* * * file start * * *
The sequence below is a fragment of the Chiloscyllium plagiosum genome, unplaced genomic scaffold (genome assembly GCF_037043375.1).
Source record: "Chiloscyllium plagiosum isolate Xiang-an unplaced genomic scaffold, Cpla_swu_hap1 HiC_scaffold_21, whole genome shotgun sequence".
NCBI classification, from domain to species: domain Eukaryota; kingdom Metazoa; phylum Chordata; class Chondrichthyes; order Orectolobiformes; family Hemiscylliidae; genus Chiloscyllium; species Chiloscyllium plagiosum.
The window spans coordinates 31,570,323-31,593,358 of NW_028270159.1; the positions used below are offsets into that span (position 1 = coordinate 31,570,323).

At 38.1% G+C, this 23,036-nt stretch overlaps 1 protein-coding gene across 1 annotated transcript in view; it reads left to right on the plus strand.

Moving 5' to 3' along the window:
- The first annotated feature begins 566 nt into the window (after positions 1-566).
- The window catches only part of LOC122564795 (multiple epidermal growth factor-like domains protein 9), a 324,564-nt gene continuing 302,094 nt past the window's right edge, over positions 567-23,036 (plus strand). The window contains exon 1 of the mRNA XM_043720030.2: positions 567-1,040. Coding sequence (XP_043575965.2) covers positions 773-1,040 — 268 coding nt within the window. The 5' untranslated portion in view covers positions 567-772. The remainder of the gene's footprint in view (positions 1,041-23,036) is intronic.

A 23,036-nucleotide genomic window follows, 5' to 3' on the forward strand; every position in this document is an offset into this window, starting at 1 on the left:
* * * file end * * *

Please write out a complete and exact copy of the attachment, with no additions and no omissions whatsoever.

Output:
The sequence below is a fragment of the Chiloscyllium plagiosum genome, unplaced genomic scaffold (genome assembly GCF_037043375.1).
Source record: "Chiloscyllium plagiosum isolate Xiang-an unplaced genomic scaffold, Cpla_swu_hap1 HiC_scaffold_21, whole genome shotgun sequence".
NCBI classification, from domain to species: domain Eukaryota; kingdom Metazoa; phylum Chordata; class Chondrichthyes; order Orectolobiformes; family Hemiscylliidae; genus Chiloscyllium; species Chiloscyllium plagiosum.
The window spans coordinates 31,570,323-31,593,358 of NW_028270159.1; the positions used below are offsets into that span (position 1 = coordinate 31,570,323).

At 38.1% G+C, this 23,036-nt stretch overlaps 1 protein-coding gene across 1 annotated transcript in view; it reads left to right on the plus strand.

Moving 5' to 3' along the window:
- The first annotated feature begins 566 nt into the window (after positions 1-566).
- The window catches only part of LOC122564795 (multiple epidermal growth factor-like domains protein 9), a 324,564-nt gene continuing 302,094 nt past the window's right edge, over positions 567-23,036 (plus strand). The window contains exon 1 of the mRNA XM_043720030.2: positions 567-1,040. Coding sequence (XP_043575965.2) covers positions 773-1,040 — 268 coding nt within the window. The 5' untranslated portion in view covers positions 567-772. The remainder of the gene's footprint in view (positions 1,041-23,036) is intronic.

A 23,036-nucleotide genomic window follows, 5' to 3' on the forward strand; every position in this document is an offset into this window, starting at 1 on the left: